Another show presented Studs Terkel and Howard Zinn in conversation at a school in Berkeley. They may both be "listeners," as "welcomer" Alice Walker described them, but boy, can they talk. Their stories were self-deprecating (Zinn said, "I've copped out on a lot of things. A real revolutionary doesn't do that") and revealing (he told the tale of a waitress serving him and a black friend in the '60s while wearing a button that read "Never"). Even so, the tape started midsentence, the person introducing Walker was never identified, and the first half-hour of Terkel's speech was muddled -- until a tech guy fixed his mike. Is this really the best we can do?

TV book clubs have superior production values, but they couldn't be more stupid. After Oprah Winfrey suspended her show's fairly bright (if sappy) book club in April 2002, a bunch of other programs launched their own groups. There's Reading With Ripa on Live With Regis and Kelly, with the motto "light, frivolous, and fun," according to its dumb-as-a-post hostess. There's the Today show's Today Book Club, where the immensely perky Katie Couric slobbers all over John Updike, who looks about 100 years old, especially next to his literary pick, the vibrant ZZ Packer. On Good Morning America's Read This!, there's an emphasis on book clubs around the country. A New York Times story quotes an anonymous publishing executive who has this to say about the programs: "The morning shows don't pound away about the book. Oprah would announce it and keep talking about it." Gasp! Keep talking about a book? Must be dull.

Lit on regular TV fares a little better. Charlie Rose, on his eponymous talk show, hosts writers all the time, and he manages to make it clear that he's read the book (unlike most morning-show hosts) and finds it interesting. He asks intelligent questions that seem to arise from natural conversation, rather than a preset list. Jon Stewart had Caroline Kennedy on The Daily Show the other day, to discuss A Patriot's Handbook: Songs, Poems, Stories and Speeches Celebrating the Land We Love -- "The largest book we've ever discussed," he said, dropping the 688-page volume on his desk with a thud. Though much of the talk was about the size of the book ("I haven't read the whole thing, but I did hollow out a few pages, and I've been living in it for about three days"), his questions about her selections revealed some lively thinking.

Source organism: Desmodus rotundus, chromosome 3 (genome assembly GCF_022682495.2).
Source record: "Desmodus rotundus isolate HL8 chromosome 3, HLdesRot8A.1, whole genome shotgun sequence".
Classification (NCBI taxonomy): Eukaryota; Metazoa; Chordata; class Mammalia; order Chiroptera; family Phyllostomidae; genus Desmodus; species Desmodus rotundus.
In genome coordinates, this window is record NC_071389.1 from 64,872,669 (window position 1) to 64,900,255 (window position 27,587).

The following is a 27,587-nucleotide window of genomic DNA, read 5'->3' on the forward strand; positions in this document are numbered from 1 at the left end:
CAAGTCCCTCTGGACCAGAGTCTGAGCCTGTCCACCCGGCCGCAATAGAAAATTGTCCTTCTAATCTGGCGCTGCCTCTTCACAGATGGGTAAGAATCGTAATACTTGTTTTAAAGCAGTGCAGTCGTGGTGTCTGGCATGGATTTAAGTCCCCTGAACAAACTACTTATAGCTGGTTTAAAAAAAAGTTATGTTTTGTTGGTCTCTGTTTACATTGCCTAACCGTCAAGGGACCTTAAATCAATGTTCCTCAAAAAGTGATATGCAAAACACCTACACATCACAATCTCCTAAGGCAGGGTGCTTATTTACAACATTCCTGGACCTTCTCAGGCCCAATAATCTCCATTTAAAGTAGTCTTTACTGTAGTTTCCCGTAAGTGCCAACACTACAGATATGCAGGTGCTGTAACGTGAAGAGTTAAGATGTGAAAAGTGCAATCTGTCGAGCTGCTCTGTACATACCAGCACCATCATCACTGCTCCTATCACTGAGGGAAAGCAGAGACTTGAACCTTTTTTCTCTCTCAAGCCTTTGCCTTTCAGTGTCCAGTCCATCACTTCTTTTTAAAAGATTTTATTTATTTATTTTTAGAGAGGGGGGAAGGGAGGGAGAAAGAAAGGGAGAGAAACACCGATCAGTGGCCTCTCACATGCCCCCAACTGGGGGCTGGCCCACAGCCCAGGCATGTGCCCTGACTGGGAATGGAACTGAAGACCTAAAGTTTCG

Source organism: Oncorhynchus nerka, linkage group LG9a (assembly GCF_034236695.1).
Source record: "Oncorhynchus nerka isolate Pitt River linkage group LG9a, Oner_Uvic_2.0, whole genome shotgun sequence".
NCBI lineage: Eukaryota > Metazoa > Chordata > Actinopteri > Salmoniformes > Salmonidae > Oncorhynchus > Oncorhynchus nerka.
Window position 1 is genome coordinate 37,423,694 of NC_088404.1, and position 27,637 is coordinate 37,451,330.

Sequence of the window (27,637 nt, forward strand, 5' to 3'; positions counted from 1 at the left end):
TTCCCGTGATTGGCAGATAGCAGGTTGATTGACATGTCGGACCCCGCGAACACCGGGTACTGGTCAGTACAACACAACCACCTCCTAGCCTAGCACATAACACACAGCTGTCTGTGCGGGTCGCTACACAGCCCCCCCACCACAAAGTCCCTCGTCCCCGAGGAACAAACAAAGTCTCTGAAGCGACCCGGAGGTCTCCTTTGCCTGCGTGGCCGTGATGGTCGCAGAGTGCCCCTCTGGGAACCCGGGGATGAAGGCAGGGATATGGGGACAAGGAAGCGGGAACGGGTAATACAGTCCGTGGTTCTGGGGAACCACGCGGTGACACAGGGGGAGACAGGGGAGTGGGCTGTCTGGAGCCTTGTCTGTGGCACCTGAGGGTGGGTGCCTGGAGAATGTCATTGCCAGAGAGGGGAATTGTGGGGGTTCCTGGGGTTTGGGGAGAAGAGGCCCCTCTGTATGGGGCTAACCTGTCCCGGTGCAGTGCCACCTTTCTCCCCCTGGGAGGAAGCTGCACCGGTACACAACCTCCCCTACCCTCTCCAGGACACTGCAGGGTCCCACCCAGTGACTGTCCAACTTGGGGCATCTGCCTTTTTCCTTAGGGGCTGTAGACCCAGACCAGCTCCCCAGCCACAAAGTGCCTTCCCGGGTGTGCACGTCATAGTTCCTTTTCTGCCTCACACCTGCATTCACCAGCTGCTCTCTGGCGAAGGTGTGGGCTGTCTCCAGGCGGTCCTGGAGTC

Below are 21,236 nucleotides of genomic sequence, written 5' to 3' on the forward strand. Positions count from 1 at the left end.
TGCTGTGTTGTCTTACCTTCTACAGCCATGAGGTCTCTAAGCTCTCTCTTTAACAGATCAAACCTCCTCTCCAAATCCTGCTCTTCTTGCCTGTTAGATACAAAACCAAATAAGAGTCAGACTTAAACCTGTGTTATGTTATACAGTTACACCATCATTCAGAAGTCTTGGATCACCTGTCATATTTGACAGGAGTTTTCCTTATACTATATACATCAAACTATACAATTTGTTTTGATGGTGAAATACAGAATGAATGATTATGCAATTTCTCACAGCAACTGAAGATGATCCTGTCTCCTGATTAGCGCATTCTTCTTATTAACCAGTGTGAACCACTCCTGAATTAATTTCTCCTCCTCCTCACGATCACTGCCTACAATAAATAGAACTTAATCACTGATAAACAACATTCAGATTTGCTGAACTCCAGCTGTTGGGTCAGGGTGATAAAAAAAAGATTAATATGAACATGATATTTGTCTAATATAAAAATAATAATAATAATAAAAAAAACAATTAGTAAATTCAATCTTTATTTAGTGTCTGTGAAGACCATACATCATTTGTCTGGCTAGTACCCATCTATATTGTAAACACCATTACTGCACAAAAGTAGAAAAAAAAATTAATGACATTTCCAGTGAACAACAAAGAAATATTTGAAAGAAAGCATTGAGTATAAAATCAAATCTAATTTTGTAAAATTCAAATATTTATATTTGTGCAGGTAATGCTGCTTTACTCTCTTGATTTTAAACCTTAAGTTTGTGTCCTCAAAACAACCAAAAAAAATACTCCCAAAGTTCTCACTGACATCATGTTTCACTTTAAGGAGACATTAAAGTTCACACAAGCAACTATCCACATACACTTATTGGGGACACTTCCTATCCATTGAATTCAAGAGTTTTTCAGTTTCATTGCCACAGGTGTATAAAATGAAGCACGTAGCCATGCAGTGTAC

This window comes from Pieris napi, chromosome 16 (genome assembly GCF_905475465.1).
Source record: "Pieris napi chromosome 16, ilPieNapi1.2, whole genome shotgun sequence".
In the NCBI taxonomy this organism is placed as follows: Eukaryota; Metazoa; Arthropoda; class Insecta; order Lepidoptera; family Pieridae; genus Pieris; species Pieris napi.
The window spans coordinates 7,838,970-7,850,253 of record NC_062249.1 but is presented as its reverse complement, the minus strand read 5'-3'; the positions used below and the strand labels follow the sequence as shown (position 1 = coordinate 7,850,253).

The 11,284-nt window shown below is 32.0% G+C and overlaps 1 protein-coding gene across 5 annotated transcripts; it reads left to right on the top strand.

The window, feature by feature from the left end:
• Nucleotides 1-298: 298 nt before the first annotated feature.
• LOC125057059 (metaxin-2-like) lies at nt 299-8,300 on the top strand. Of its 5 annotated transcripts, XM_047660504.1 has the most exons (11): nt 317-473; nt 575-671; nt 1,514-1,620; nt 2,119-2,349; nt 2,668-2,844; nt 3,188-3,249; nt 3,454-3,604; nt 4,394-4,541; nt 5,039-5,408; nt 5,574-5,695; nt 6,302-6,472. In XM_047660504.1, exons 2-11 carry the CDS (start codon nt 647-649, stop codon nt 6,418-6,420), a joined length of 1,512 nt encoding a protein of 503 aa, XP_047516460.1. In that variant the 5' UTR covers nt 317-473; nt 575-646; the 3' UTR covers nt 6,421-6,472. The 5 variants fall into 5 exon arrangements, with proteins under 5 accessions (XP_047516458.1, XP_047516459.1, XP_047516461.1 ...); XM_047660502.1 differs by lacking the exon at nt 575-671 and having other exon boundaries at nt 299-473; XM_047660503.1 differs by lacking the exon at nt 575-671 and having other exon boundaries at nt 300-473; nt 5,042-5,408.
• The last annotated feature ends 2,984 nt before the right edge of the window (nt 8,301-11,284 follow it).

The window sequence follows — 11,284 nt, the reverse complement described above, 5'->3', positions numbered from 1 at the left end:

I guess I shouldn't be surprised: Talking about books on the tube is like explaining a joke -- it kills the imagination. Besides, writers are solitary people; they're not designed to be on TV (despite the fact that CNN.com puts its book news under the heading "Showbiz"). But when I catch clips of the Readers and Writers Roadshow on the Beeb's Web site (www.bbc.co.uk), I'm amazed by their spirit and quality. A bit of one show featuring the wild-haired Yann Martel discussing Life of Pi shows him nearly berating an audience member for asking him why he felt comfortable "appropriating an Indian voice" in the novel. And when I see the stylish Web site for Book Television (www.booktelevision.com) -- which has the audacity to cover "all manifestations of the creative word," including sportswriting, screenwriting, and journalism -- it makes me whine, "I want my book TV!"

It seems to me that C-SPAN and its ilk take books too seriously. Yes, authors have done something that you and I will probably never do. Yes, they know a lot more about their subjects than we likely ever will. Yes, it's hard to say something funny about, say, the sinking of the Lusitania. But still. There's a way to make these shows interesting without making them "frivolous." Get out of the bookstore. Find feisty crowds. Ask embarrassing questions. Read the damn book. And don't be afraid to use television for what it is -- a visual medium, one that should look as good as it sounds.

About The Author

Karen Zuercher